The script has become a familiar one for consumers.
First a company announces that it's acquiring a rival firm. Both businesses declare this will be great for customers.
Federal regulators, in most cases, then say that they've looked closely at the deal and don't see any problem.
The buyout goes through and — what do you know? — prices eventually go up and the quality of the product or service shows no improvement.
It makes you wonder: Has there ever been a high-profile merger that's resulted in lower prices or higher quality for consumers?
In the wake of several big deals in recent days, I put that question to dozens of business professors, economists and lawyers specializing in mergers and antitrust issues. These are people who study and track this sort of thing for a living.
Not one was able to cite a single big-ticket merger that irrefutably benefited consumers in a long-term, demonstrable way.
"Mergers typically mean less choice and benefits that never come about," said David Balto, a Washington antitrust lawyer and former policy director for the
On Monday, Israel's Teva Pharmaceutical Industries, a leading maker of generic drugs, said it's buying Allergan's generic drug unit. Meanwhile, health insurer Anthem is buying rival Cigna, creating the country's biggest health-insurance company.
And last week, federal officials gave their blessing to
In each of these cases, the companies involved are hailing their respective deals as a bright new day for consumers.
"Combining DirecTV with AT&T is all about giving customers more choices for great video entertainment integrated with mobile and high-speed Internet service," said
John Swedish, Anthem's chief executive, sounded a similar note in saying his company's purchase of Cigna would provide "enhanced affordability" and "superior innovations that deliver a high-quality healthcare experience for consumers."
Teva CEO Erez Vigodman said his company's purchase of Allergan's generic-drug division would improve "the health of people around the world."
The reality, of course, is that in each of these markets there will now be less competition and, thus, greater opportunity for the companies involved to boost prices. There also will be less incentive to improve quality or innovate.
To be sure, not all mergers are to consumers' detriment.
Moviegoers didn't suffer when Disney bought Pixar. Google's acquisition of YouTube, and Facebook's purchase of Instagram, didn't appear to weaken those free online services.
But these are examples of deals that weren't intended to squeeze more revenue from customers through greater market power. Rather, they involved creation of new opportunities for growth.
John Kwoka, an economist at Northeastern University, said some small-scale mergers do result in modestly lower consumer prices, "but that's a distinct minority." Among high-profile deals, he said, it's difficult to find evidence that consumers enjoyed any of the benefits pledged by companies.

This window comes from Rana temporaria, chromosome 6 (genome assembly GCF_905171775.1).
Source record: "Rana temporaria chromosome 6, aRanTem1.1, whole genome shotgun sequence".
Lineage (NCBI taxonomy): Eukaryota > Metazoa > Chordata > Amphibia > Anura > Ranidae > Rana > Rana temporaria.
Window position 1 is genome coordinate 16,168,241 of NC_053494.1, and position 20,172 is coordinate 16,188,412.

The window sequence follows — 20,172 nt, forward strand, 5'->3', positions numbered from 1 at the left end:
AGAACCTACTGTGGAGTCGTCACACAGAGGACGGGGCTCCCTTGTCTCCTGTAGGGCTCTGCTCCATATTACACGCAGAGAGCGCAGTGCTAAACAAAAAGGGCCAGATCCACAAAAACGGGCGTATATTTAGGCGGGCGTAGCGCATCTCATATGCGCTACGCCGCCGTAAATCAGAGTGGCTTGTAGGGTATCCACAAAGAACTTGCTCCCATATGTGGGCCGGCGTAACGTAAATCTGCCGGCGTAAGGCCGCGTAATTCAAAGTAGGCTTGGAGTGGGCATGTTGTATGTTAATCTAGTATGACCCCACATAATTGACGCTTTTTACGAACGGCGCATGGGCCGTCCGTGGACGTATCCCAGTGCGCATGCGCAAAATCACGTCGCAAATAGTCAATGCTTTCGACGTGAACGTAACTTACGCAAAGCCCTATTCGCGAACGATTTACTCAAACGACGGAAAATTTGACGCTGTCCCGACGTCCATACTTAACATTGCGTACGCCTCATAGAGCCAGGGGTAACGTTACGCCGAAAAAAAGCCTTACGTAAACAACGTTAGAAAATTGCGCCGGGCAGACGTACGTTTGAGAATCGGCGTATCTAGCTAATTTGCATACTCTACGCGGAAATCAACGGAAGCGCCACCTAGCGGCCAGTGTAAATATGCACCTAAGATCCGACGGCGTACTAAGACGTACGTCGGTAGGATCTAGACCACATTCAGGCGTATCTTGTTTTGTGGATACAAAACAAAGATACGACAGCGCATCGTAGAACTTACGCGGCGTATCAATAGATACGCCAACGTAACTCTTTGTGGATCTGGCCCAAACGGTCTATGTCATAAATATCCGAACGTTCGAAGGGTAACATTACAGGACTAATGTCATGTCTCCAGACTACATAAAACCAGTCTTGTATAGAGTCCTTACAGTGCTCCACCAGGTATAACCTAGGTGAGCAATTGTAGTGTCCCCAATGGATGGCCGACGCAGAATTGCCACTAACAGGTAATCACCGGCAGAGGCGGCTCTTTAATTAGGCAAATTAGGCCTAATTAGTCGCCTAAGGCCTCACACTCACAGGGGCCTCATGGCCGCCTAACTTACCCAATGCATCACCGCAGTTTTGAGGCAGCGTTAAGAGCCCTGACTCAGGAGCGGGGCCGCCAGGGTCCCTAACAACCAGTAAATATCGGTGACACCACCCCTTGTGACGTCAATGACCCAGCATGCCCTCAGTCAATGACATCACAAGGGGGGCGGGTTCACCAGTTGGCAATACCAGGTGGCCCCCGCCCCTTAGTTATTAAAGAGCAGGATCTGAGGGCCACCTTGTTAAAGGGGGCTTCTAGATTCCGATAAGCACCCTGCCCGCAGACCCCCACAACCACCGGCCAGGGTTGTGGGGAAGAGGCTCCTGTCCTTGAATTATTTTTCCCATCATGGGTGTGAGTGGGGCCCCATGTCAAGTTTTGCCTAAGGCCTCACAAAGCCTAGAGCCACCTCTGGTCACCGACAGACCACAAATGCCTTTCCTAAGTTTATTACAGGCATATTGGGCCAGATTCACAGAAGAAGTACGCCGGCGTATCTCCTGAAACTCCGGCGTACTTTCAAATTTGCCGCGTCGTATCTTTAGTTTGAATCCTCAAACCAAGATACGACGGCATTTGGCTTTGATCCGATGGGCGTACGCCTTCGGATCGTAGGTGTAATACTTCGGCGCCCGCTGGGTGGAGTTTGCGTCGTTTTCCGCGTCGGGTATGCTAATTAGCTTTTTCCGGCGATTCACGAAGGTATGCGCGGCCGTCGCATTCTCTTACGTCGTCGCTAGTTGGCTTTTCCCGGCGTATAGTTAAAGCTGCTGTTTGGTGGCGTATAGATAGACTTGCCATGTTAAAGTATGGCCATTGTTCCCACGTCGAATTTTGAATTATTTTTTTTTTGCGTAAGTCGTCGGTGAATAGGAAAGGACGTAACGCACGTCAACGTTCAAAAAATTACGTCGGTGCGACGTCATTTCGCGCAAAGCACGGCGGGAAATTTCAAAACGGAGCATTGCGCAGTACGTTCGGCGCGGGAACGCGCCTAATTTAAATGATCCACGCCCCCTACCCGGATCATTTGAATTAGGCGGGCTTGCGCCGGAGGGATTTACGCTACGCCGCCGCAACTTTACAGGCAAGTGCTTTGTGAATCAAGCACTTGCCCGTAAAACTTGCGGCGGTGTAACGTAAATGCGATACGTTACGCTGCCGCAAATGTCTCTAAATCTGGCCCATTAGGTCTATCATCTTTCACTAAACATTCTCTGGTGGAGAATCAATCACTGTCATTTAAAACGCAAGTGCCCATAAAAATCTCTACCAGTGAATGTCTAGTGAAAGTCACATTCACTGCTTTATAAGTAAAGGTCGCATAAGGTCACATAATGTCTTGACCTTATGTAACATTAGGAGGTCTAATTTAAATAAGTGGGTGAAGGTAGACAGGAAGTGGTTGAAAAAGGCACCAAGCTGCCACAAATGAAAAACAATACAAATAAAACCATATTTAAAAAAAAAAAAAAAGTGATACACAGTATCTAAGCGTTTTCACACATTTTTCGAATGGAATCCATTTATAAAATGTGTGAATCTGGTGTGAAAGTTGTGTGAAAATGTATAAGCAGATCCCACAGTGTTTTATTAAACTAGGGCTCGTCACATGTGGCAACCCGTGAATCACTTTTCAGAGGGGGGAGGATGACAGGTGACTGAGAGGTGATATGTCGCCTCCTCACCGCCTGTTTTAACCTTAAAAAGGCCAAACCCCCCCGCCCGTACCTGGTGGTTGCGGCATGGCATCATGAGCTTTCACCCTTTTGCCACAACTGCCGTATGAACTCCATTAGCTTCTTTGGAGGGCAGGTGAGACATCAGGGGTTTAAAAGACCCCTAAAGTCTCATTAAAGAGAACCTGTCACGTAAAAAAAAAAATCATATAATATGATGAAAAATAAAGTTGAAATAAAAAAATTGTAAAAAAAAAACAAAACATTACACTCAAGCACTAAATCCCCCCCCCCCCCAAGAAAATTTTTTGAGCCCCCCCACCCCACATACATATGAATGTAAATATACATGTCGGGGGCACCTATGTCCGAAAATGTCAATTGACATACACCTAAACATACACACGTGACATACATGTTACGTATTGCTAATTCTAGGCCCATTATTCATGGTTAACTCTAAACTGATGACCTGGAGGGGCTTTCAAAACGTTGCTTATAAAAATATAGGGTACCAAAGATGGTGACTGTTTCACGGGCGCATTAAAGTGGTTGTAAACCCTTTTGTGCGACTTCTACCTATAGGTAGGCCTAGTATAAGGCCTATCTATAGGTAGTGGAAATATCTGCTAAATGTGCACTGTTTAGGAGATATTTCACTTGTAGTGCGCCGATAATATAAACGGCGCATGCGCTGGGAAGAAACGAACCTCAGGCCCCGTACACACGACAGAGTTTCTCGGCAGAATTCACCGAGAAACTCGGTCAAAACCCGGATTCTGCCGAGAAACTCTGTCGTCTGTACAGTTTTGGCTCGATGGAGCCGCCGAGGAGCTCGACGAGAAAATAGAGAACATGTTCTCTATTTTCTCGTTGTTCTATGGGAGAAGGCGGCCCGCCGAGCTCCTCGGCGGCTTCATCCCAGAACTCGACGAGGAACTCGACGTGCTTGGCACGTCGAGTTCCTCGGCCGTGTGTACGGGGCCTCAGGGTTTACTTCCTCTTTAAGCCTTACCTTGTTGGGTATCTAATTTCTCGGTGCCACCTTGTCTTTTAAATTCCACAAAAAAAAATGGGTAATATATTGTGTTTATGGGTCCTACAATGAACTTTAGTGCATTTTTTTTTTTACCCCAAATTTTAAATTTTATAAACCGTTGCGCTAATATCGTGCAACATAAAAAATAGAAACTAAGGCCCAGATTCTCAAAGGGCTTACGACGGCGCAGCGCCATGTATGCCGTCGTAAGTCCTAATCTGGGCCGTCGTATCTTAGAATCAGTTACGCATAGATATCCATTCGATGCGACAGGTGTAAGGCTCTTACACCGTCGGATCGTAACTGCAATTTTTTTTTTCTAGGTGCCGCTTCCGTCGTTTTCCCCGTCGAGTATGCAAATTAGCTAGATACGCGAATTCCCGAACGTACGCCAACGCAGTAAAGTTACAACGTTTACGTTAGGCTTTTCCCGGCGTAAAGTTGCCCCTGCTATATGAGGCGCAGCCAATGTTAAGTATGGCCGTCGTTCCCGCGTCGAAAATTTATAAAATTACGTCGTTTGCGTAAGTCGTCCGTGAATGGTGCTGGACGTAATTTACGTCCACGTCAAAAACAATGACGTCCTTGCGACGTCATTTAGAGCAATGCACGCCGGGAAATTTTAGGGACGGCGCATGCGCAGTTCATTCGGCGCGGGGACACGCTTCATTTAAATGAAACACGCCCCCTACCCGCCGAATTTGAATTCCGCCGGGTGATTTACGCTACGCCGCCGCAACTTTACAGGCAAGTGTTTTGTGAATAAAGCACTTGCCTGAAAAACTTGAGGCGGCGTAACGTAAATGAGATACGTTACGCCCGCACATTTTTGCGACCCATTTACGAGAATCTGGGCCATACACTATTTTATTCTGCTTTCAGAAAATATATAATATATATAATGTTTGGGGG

Gerry McNamara, a management professor at Michigan State University, said sometimes consumers benefit in the form of greater convenience, such as airline mergers providing greater travel options for passengers.
But he and other experts said the danger of "large mega-mergers" comes in the form of increased market power for a dwindling number of heavyweight players.
The airline industry, for example, is enjoying record profit thanks primarily to significantly lower fuel costs. But ticket prices continue to rise, as do fees for almost everything, including checked bags and getting an assigned seat.
When companies merge, federal authorities aren't tasked with making them live up to their rosy promises of consumer benefits. Instead, officials focus almost exclusively on the potential for harm.
"Regulators typically use concentration or market share as a proxy for 'harm' to competition and, by extension, to consumers," said Ira Harris, an associate professor at the University of Virginia's McIntire School of Commerce.
"This approach of course does not necessarily mean that consumers are better off because of the deal," he said. "Just not obviously harmed."
Sometimes the prospect of harm is so great that regulators make clear they'll lower the boom. That's why
More often than not, however, the likelihood of consumer harm isn't readily apparent, so the deal goes through.
Back to my original question: Have there been any high-profile mergers that resulted in lower prices for consumers or higher quality?
"I'm not aware of a high-profile merger that resulted in lower prices or higher quality," answered Michael Carrier, a law professor at Rutgers University, echoing the response I got from every expert I contacted.
So, please, big companies, stop pretending that we're all winners here. The facts aren't on your side.
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